A great example of Konglish, “officetel” is a portmanteu of “office” and “hotel”, but many units in these buildings are neither. Designed to be used either as a workplace or a residence, many units in officetels are inhabited by single people who want a place to live close to their workplace. For this reason, a lot of officetels are studios, although larger units are available, but they tend to be quite expensive. For a studio, expect to pay between 600,000 and 800,000 won per month in Seoul. In the trendy neighborhoods of Apgujeong, Gangnam, and Cheongdam-dong, officetels can be much pricier, but deals can still be found.

Unlike the concrete apartments, officetels are often glass-and-steel affairs, with shiny facades that look sleek and ultra-modern. Also unlike apartments, they usually have a number of restaurants and shops in their bottom floors. If you live in the right building, it’s possible to buy groceries, go to the gym, watch a movie, and have a few drinks at a bar without once stepping outside.

Like apartments, officetels command a large deposit of 5 million or 10 million won.

The Koreans took the term “villa” from Latin, but the buildings have little in common with their Roman namesakes. In Korea, villas are a fast-disappearing type of urban housing that have been unpopular amongst the Koreans for decades. Several tower cranes dot the landscape of Seoul, Busan, and other Korean cities where shiny new apartment complexes are being built over what was once a sprawling neighborhood of tightly-connected villas.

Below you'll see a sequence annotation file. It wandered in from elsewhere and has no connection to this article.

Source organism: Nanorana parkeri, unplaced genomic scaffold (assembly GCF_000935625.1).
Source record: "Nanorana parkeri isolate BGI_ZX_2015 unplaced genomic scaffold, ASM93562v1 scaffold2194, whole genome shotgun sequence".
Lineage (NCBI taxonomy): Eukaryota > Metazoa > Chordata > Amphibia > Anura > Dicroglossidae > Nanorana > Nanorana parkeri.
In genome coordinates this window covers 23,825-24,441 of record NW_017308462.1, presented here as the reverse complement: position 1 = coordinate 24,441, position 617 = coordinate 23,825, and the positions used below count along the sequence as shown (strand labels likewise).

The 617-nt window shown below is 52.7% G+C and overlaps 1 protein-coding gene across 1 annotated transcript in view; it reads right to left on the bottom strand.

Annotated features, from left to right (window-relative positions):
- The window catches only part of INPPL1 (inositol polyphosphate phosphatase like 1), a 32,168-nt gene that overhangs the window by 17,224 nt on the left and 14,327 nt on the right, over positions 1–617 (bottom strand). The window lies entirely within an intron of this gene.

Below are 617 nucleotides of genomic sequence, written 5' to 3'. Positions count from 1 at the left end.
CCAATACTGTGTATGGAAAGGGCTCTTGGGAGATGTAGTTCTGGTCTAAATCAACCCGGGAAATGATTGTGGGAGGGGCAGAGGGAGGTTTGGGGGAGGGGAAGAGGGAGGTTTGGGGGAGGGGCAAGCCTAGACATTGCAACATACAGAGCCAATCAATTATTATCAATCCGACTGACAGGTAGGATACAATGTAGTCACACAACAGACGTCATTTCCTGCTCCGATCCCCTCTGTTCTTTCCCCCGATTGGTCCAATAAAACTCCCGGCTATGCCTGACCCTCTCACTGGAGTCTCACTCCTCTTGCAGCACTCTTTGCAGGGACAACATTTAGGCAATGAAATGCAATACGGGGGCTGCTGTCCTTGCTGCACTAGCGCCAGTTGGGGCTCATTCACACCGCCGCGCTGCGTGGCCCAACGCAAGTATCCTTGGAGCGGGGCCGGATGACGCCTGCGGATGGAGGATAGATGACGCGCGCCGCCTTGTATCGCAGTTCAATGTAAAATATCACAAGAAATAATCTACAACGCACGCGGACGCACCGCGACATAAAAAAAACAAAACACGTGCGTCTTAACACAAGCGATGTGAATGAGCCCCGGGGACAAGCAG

The Korean villa usually stands no more than four stories tall and doesn’t have an elevator. Many are made out of red brick, but more recent builds tend to be made out of granite. Villas are particularly common in Itaewon and Noksapyeong, the area in central Seoul where a large part of the expat community, including English teachers, diplomats, and U.S. military personnel, choose to live. As such, a number of expats striking out on their own may find themselves living in a villa in the area.

Because of the cramped neighborhoods and limited view, villas tend to have smaller windows than apartments, although most will have a huge floor-to-ceiling window and balcony connected to the living room. Villas usually consist of eight to ten apartments on four stories and are sometimes connected to neighboring villas, or they will have a small sliver of space between buildings. A number of “rooftop” apartments have been built on the top floor of villas, and these are usually the cheapest residences you can get in Korea, even though they often have spectacular views and a private or semi-private rooftop terrace to enjoy in warmer months.

Because they are less popular, villas tend to cost less than officetels or apartments, despite offering more space. The cheapest one-bedroom villa in Noksapyeong will cost about 400,000 won. Two bedrooms in the city will cost about the same as a studio officetel–around 600,000 to 800,000 won per month, with Gangnam, Apgujeong, and Cheongdam-dong again being much more expensive.

Besides being more spacious, villas are also much cheaper. Three-bedroom units can easily be found for less than a million won. Some even require smaller deposits, sometimes as low as 2 or 3 million won.